Deep brain stimulation (DBS) is an established treatment of motor disorders such as Parkinson disease that has also shown promise for the treatment of psychiatric illnesses (e.g. depression, OCD etc...). However, its mechanisms of action are not known and its clinical efficacy in psychiatric disorders is not established.

One of the reason why this is the case is that MRI is contraindicated in DBS patient because of the heating risk associated with the currents induced on the DBS conductive lead by the MRI RF excitation. If these safety concerns could be alleviated, it is likely that MRI could lead to insights in the in vivo mechanisms of action of the DBS. Therefore, the goal of our research is to develop methods for safe MR imaging of DBS patients and to apply these methods to conduct functional, anatomical and diffusion studies on patients implanted with DBS.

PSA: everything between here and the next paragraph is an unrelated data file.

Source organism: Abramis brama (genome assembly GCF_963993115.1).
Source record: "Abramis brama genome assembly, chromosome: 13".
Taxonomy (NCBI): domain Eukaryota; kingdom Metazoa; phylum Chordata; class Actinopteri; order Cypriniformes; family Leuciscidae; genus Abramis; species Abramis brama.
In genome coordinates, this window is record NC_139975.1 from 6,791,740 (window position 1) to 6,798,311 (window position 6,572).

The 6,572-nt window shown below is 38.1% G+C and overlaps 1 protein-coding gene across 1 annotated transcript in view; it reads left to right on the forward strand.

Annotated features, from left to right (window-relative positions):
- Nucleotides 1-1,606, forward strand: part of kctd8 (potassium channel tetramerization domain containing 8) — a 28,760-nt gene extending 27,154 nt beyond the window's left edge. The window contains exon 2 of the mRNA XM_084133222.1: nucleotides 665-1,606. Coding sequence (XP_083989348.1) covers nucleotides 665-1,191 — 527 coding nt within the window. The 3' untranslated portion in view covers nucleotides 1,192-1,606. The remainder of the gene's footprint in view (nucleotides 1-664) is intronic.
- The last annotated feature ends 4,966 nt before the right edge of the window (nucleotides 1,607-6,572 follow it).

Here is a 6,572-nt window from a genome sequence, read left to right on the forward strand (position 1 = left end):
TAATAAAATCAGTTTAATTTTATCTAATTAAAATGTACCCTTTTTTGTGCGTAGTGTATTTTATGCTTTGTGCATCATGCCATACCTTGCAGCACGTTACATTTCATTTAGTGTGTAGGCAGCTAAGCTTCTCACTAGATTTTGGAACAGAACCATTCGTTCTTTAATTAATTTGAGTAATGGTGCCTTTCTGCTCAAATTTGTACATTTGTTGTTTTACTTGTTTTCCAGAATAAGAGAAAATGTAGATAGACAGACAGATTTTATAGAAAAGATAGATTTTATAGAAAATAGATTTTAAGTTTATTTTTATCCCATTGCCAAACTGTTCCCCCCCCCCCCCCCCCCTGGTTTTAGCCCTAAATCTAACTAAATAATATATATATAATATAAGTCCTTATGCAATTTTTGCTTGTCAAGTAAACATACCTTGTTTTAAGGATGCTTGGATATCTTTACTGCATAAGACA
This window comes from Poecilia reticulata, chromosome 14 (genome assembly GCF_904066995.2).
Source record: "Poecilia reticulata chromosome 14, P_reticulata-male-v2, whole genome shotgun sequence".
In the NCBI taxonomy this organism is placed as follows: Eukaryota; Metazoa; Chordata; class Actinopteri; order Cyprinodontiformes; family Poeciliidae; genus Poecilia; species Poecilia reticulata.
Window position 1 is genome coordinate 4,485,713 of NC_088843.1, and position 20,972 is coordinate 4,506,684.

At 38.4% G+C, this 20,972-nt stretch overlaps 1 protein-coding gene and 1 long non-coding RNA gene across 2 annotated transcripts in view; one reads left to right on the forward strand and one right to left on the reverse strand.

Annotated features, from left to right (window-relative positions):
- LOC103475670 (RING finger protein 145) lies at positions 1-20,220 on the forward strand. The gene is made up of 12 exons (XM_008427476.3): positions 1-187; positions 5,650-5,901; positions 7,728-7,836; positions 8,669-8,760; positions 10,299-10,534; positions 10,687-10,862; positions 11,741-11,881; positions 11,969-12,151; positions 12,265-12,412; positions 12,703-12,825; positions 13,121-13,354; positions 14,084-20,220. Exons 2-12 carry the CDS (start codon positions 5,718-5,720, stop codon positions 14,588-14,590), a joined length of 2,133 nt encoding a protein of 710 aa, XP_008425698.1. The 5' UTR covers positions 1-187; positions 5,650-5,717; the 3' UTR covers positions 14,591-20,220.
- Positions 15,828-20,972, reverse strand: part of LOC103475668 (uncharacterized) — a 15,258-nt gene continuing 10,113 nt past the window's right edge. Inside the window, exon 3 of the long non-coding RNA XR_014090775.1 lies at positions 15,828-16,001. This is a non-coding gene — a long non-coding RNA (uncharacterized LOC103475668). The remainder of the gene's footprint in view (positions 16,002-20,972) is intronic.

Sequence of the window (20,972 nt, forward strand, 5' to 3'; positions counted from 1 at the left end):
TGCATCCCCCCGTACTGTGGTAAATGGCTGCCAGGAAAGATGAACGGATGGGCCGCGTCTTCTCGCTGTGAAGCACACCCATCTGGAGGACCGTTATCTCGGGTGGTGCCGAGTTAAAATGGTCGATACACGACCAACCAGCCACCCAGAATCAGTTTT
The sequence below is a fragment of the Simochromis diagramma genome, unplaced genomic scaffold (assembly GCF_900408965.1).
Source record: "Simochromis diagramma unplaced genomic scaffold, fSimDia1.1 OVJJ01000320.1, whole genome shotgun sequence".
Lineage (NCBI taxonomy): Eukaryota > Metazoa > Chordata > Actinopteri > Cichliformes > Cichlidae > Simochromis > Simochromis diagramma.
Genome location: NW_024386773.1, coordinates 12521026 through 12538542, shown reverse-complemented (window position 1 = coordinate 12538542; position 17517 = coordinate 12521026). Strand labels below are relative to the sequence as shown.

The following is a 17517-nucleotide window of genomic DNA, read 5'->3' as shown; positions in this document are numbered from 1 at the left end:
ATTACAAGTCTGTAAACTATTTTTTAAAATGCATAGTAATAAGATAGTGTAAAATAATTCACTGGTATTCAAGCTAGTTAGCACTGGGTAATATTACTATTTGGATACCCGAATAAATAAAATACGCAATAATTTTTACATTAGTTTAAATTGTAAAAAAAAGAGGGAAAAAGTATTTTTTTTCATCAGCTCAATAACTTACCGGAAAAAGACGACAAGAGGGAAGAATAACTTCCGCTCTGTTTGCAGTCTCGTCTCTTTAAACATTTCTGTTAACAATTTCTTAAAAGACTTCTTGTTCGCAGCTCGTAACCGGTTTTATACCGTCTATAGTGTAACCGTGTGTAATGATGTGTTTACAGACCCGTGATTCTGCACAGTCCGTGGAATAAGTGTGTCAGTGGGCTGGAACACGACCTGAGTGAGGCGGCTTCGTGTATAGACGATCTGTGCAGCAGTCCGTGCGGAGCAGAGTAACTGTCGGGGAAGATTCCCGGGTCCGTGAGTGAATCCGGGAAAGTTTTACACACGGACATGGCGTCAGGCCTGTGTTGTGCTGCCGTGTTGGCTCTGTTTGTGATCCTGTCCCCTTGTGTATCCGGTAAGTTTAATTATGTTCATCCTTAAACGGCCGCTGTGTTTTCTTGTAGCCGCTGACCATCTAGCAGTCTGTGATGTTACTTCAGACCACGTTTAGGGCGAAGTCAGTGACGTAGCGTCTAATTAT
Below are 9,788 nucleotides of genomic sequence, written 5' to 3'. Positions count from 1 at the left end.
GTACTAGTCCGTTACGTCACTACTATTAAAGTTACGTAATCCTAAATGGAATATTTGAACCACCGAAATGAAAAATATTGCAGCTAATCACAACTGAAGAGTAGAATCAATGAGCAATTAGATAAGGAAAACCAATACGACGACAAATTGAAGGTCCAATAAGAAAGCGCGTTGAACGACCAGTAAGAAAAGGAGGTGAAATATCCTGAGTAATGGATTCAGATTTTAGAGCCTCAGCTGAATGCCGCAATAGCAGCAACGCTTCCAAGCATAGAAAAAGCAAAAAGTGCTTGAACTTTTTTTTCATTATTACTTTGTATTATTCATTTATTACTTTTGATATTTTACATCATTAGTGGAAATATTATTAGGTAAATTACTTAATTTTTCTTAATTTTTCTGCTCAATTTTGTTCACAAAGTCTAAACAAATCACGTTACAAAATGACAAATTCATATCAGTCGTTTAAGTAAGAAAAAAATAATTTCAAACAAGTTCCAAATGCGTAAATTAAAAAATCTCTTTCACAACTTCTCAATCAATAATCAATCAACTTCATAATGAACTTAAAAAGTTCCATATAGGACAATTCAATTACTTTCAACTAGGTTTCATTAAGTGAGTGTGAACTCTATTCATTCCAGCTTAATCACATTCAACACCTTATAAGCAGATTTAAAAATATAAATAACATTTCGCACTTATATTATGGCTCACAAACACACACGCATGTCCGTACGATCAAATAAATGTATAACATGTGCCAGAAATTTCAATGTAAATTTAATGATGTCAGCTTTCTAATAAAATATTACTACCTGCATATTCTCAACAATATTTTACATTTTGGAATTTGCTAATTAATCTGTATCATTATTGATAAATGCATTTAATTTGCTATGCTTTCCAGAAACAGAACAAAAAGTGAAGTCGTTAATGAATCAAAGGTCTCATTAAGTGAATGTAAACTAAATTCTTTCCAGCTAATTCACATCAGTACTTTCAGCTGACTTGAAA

Specifically, we:

  1. Develop RF excitation strategies such as pTx and rotating birdcage coil that have the potential to significantly reduce the RF currents induced on the DBS leads by MRI;
  2. Develop realistic electromagnetic (EM) simulation methodologies to accurately study the EM interactions between the MRI RF coil and DBS implants in simulation;
  3. Design and build realistic 3D-printed phantoms with implanted DBS and matched conductivity/permittivity/T1/T2 gels. We use these phantoms in thermometry studies to validate EM simulations and better characterize the DBS/MRI safety risk.
  4. Conduct functional MRI studies to characterize the effect and therapeutic and non-therapeutic DBS on the brain's neural networks.